of False Bay, has its own rich past, its 
own memories of ships and seamen. 
You may hear the clatter of Malay 
clogs on worn stone terraces and smell 
the menacing smoke of bush fires; but 
always in the streets of Simon's Town 
there is the salt air that comes in from 
deep waters to remind you of sailors 
and vanished fleets. Now and again 
the naval harbour gives up its secrets. 
Between the wars, I remember, an old 
residence near the Dutch Reformed 
Church was demolished; and then, 
after more than a century, the sunlight 
fell again on the dungeons where Mrs. 
Martha Hurter once kept her slaves. 
When the sealed rooms were opened 
the instruments of torture were still 



there. Among the oldest houses close 
to the Simon's Town beach is the 
restored eighteenth century residence 
called Klein Visch Hoek and marked 
on the charts as "conspicuous white 
house." Lord Charles Somerset went 
fishing and hunting from this thatched 
and gabled house; and his son, Colonel 
Henry Somerset, lived there early last 
century. The walls are two feet thick 
and the kitchen chimney is one of the 
largest in the Cape, with an enormous 
bread oven. Millions of harders have 
been salted in oaken tubs on the beach 
close to the stoep. Simon's Town is 
full of old guns, so old that some were 
cast long before the Dutch settlement 
at the Cape. You can see the heavy 
Portuguese cannon bearing the royal 
arms and tiny swivel muzzle-loaders 
used by slave traders or pirates in the 
bows of their cutters. One retired 



pirate bought a mansion at Simon's 
Town and lived so well there with his 
family that people called his home 
"The Palace"; hence the Palace 
Barracks. The bones of many slavers 
lie in the sands of Simon's Bay and 
modern clivers find their keel timbers, 
cannon-balls and cannon. All sorts of 
old-fashioned nautical relics come to 
the surface; earthenware jars that held 
marmalade in Nelson's day; pots that 
contained "Holloway's cure for gout 
and rheumatism"; soft copper 
cartridges with heavy bullets; clay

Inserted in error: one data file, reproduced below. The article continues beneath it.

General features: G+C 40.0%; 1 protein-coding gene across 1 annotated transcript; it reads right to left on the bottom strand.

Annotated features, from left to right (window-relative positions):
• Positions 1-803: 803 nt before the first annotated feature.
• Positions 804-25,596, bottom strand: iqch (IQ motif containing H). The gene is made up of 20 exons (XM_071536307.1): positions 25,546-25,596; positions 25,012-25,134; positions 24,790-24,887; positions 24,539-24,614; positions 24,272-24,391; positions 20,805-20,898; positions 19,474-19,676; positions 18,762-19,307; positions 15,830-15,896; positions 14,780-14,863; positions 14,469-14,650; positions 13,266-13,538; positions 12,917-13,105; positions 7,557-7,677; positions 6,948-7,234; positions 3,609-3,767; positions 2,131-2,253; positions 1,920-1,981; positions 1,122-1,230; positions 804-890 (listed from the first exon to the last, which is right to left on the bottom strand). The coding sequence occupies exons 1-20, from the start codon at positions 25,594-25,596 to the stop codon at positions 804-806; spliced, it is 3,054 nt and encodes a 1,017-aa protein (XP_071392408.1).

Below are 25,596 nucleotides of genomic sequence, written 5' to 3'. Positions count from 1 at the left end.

pipes by the score; brass candle-lamps 
and anchors with wooden stocks. 
Huge piles of rubbish were being 
thrown on to bonfires during World 
War II when a naval chaplain saved a 
pair of antique chairs from the blaze. 
Small brass plates were revealed when 
the chairs were cleaned. The chairs 



had been fashioned out of oak from 
one of Nelson's ships and had been 
presented to the dockyard by the great 
admiral himself. Long ago I met 
Simon's Town people who remem- 
bered a coal hulk that was moored in 
the bay for many years, formerly 
H.M.S. Badger, the ten-gun brig 
commanded by Horatio Nelson as a 
young lieutenant during the blockade 
of the Bay of Honduras near Panama. 
His duty was to guard British mer- 
chant ships threatened by American 
privateers. Yes, the small anchorage of 
Simon's Bay has known great seamen. 

Fishermen were the first settlers on the 
shores of Simon's Bay during our 
three centuries but they came 
thousands of years after primitive man. 
A cave in a precipice at Waterfall 
Kloof was inhabited by people of the 
Middle Stone Age. This natural 



fortress, with a sheer drop of three 
hundred feet below the entrance, gave 
them a perfect sanctuary in their world 
of dangerous beasts. The fishermen 
appear to have been sent to the "Baay 
Fals" by the Dutch East India 
Company in the seventeen-thirties. A 
rough track was made from Kalk Bay 
to Simon's Bay. Then came govern- 
ment buildings, the powder magazine, 
stores and barracks, the bakery and 
hospital. Stavorinus, the master 
mariner, described the hospital 
building. "One hundred patients can 
with ease be admitted," he wrote. "It is 
built on the brow of a hill, with a triple 
front towards the sea. The apartments 
which are lofty without ceilings are 
very airy. In the centre is a large 
square court, so that the sick here have 
always fresh air which contributes 
largely to their recovery. The hospital 



at Cape Town is destitute of that 
advantage, whence twice as many of 
the patients die there as here." 

Simon's Bay had a wharf two 
centuries ago. Cattle grazed on Redhill 
and in the valleys, meat and vegetables 
were sent out to scurvy-ridden ships in 
the bay. Adriaan de Nys, ancestor of 
Colonel Denys Reitz, was an early 
postholder, and he kept a diary 
recording the weather and movements 
of ships. It was still a tiny settlement 
late in the eighteenth century, 
however, and Andrew Sparrman the 
Swedish physician remarked: "A 
tradesman or two have got leave to 
build an inn here, in which however 
there is not always room and 
conveniences sufficient to receive all 
such as, after a long sea voyage, are 
desirous of refreshing themselves on 
shore, the ships that land here being 



chiefly such as contain not much 
above twenty passengers." Sparrman 
said the lodging-houses kept a 
"tolerable good table." A farmer 
named Ecksteen built a wine-house at 
the shore end of the wharf, the first of 
many. Admiral Elphinstone was 
horrified by the conditions on shore 
and reported to the Fiscal, W. S. van 
Ryneveld: "There is a licensed wine- 
house where boats are sent for water. 
Seamen are constantly intoxicated and 
commit the most unwarrantable 
excesses, chasing the officers ashore